command substitution is expanded inside double quotes in (t)csh (that you seem to be using) like in Bourne-like shells.
alias search "find `pwd` -name "
You're actually doing something like:
alias search 'find /some/dir -name '
/some/dir was the current directory at the time that
alias command was run.
Here, you want:
alias search 'find $cwd:q -name'
$cwd is automatically set by
tcsh (so is
$PWD in modern versions, like in POSIX shells), so you can use it in place of the less efficient and less reliable
We use single (strong) quotes so that that
$cwd is not expanded within.
$cwd:q is to pass the value of the variable as one argument as opposed to let it undergo splitting.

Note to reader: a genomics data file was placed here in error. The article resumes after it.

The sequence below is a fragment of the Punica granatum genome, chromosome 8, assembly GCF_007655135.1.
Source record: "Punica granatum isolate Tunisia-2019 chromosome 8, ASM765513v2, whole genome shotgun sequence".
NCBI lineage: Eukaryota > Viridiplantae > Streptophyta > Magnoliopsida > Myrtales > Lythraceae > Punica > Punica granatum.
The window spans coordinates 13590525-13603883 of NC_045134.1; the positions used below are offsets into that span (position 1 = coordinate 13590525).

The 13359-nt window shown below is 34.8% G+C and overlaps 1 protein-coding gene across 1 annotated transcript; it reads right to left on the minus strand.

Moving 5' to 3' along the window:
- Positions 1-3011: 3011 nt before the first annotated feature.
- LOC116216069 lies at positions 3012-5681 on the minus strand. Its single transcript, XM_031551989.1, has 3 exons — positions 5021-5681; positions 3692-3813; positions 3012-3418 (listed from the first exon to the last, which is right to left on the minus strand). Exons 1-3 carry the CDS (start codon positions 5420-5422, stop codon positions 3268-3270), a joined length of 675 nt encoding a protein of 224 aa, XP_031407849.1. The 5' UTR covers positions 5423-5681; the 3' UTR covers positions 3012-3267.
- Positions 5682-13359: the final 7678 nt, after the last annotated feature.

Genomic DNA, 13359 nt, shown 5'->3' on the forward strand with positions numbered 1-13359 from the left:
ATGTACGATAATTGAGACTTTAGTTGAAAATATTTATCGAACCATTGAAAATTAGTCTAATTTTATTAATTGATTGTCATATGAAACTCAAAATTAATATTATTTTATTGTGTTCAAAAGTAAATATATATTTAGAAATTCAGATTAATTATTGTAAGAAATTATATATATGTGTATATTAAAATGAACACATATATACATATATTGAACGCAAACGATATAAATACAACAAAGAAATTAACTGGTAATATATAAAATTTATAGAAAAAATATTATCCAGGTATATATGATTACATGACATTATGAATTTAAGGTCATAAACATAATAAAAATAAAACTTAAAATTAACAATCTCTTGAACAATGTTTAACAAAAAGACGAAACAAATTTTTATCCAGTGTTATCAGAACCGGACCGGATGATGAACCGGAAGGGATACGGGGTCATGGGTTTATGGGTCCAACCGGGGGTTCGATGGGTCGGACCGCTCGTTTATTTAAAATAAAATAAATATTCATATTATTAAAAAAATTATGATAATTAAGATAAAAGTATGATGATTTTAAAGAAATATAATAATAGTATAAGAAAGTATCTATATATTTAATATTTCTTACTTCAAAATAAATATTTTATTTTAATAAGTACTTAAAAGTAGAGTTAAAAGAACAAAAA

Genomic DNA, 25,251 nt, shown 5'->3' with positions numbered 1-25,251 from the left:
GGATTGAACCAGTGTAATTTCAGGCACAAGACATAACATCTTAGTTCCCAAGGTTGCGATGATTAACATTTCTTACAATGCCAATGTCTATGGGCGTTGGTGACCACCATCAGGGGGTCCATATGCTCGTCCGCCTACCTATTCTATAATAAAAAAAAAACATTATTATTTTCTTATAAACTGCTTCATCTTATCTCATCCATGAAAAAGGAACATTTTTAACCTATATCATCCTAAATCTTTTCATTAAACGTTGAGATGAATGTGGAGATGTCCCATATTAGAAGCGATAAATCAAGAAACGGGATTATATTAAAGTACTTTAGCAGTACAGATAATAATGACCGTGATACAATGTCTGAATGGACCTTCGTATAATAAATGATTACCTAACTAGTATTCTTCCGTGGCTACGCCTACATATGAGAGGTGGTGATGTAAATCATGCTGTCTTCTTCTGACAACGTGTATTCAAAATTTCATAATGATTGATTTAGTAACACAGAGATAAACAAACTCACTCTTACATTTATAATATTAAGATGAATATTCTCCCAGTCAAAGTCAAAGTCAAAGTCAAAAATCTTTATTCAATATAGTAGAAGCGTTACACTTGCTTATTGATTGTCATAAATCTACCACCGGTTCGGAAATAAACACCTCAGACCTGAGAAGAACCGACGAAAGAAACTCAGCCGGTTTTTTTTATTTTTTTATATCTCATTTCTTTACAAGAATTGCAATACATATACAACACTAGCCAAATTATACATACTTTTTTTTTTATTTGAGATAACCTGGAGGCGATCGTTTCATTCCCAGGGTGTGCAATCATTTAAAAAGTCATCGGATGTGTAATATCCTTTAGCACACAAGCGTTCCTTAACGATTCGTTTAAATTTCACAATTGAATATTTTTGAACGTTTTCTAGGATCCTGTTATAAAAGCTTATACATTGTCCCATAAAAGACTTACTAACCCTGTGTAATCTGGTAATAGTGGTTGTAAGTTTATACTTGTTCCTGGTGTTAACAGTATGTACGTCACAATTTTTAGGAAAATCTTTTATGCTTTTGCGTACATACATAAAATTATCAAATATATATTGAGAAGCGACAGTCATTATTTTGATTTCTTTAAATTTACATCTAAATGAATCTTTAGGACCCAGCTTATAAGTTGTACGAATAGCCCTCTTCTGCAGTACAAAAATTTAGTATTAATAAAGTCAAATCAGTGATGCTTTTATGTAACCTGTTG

Also note that you don't need the space after
If you wanted to use
pwd (for instance so that you get the canonical (symlink-free) path to the current working directory as in some
pwd implementations like the GNU one when
POSIXLY_CORRECT is not in the environment), you'd use:
alias search 'find "`pwd`" -name'
Though that wouldn't work if the path of the current directory contains newline characters.
Note that you can't use
sudo search as aliases are only expanded in command position in (t)csh. In POSIX shells you could do:
alias sudo='sudo '
To tell the shell that the word following
sudo should also undergo alias expansion, but that trick doesn't work in (t)csh.
ksh...) equivalent would be:
alias search='find "$PWD" -name'